The tragic situation facing Deborah Dorbert and her husband Lee is the apparent consequence of “the uncharted landscape of Florida’s new abortion law,” the report said. The Post story described the couple’s anguish after a routine scan brought tragic news.
“The baby was no longer buoyed in ample amniotic fluid, Deborah’s doctor gently told her. The kidneys were not developing properly, failing to produce the liquid that protects the fetus and promotes the development of vital organs. She didn’t think the baby would survive without a transplant, and she urged Deborah to follow up quickly with a specialist in maternal fetal medicine.”
Further testing brought no better news. The baby was diagnosed with a deadly condition “incompatible with life” called Potter syndrome. But when the grief-stricken couple decided that terminating the pregnancy was their only choice under the circumstances, the situation worsened.
‘(The couple) say the most painful decision of their lives was not honored by the physicians they trust,” the Post reported. “Even though medical experts expect their baby to survive only 20 minutes to a couple of hours, the Dorberts say their doctors told them that because of the new legislation, they could not terminate the pregnancy.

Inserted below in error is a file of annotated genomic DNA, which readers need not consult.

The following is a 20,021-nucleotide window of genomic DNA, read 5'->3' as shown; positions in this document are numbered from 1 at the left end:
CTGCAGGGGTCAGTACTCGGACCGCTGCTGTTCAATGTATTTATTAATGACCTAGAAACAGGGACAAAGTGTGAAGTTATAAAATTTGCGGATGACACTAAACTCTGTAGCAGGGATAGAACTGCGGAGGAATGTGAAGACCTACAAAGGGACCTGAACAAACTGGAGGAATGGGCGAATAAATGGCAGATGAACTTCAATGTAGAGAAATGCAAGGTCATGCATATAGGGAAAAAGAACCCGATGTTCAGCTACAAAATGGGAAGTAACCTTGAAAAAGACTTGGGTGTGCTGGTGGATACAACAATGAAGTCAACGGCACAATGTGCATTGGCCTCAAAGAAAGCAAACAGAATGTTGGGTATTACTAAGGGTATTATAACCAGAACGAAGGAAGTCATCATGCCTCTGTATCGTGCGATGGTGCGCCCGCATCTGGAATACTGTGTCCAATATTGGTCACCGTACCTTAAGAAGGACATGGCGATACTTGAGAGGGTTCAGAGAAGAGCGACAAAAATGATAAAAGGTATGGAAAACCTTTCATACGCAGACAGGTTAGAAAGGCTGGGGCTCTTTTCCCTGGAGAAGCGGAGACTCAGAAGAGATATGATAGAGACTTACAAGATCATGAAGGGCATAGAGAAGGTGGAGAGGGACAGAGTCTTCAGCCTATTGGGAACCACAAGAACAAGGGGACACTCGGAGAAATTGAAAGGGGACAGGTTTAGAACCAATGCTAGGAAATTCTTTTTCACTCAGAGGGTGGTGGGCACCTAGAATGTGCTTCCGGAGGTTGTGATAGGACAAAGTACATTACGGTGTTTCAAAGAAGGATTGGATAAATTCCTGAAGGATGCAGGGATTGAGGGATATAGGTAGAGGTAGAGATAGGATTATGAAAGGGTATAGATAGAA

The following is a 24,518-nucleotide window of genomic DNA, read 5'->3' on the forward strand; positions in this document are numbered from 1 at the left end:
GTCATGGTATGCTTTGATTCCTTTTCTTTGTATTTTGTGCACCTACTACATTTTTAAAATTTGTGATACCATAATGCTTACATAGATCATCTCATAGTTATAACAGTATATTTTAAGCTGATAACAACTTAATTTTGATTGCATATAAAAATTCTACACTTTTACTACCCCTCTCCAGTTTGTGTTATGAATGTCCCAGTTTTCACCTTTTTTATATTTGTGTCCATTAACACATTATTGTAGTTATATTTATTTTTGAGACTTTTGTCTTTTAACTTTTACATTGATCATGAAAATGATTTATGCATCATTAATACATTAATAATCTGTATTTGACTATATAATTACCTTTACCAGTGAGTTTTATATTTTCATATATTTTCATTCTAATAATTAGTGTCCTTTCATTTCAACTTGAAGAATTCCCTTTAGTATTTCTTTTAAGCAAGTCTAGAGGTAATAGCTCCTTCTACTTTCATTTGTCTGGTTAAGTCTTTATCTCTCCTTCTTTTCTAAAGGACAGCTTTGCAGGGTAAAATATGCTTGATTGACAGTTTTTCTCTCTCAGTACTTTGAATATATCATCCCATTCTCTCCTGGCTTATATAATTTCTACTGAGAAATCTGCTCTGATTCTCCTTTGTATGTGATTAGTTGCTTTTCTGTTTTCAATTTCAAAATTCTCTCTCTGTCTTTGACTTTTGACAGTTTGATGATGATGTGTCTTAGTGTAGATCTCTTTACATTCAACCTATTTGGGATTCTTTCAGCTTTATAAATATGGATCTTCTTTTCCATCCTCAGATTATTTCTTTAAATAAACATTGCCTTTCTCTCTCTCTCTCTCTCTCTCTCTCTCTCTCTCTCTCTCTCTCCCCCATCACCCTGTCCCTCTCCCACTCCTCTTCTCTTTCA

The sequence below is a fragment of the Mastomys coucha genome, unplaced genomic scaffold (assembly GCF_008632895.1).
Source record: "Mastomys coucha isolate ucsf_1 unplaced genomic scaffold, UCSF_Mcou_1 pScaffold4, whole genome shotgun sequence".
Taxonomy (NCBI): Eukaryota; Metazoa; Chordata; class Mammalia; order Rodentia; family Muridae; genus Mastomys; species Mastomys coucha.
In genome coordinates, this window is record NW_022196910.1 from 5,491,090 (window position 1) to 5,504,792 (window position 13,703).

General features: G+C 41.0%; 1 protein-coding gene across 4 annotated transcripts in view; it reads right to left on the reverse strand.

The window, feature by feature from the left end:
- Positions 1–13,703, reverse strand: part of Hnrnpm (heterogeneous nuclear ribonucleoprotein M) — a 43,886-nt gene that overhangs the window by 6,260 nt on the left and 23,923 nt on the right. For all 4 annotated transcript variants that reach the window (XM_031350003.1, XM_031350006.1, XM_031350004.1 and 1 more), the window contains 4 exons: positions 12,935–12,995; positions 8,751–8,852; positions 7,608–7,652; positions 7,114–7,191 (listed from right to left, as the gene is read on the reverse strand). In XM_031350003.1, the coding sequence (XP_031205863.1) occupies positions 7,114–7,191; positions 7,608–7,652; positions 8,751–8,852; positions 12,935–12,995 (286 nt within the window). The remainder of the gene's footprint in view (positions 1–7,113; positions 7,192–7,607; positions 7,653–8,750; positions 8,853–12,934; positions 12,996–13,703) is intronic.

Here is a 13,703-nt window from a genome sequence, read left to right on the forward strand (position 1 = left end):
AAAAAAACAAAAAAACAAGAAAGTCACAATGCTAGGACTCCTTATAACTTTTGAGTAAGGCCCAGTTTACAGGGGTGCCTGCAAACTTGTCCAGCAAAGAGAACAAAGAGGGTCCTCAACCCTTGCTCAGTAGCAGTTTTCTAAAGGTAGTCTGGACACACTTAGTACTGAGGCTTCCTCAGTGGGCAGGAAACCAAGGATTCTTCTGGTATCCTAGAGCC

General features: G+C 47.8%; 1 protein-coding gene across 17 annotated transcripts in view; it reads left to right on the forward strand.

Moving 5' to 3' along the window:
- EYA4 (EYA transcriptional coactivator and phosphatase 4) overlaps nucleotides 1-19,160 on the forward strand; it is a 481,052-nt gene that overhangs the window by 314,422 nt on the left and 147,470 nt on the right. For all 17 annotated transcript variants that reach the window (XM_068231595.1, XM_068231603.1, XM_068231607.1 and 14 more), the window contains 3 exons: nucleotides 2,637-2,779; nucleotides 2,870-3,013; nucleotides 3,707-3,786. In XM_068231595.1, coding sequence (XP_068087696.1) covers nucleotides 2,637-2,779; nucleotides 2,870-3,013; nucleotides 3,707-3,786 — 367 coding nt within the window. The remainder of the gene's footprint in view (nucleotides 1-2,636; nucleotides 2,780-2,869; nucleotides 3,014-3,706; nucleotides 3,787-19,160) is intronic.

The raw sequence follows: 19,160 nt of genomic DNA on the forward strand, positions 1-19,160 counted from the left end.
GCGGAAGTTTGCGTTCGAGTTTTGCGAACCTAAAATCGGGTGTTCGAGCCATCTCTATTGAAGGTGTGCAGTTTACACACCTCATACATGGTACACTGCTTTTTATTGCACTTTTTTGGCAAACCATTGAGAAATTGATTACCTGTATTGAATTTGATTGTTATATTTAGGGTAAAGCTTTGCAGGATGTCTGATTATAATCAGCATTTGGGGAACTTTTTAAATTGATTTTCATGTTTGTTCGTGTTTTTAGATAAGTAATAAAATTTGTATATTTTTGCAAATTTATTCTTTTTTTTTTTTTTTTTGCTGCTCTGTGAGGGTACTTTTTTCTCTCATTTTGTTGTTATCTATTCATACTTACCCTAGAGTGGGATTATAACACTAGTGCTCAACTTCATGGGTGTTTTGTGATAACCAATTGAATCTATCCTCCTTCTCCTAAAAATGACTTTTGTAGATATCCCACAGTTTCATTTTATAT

“That’s what we wanted,” Deborah said. “The doctors already told me, no matter what, at 24 weeks or full term, the outcome for the baby is going to be the same.”
The Dorberts had run into the reality of Florida’s H.B. 5 — Reducing Fetal and Infant Mortality — which went into effect last July, soon after the U.S. Supreme Court overturned a half-century constitutional right to abortion, the Post reported.
Here’s how that was explained in the Post story:
“The new law bans abortion after 15 weeks with a couple of exceptions, including one that permits a later termination if “two physicians certify in writing that, in reasonable medical judgment, the fetus has a fatal fetal abnormality” and has not reached viability.
As the Washington Post noted, it’s unclear how doctors applied the new law to their situation, and multiple requests for comment for their story went unanswered.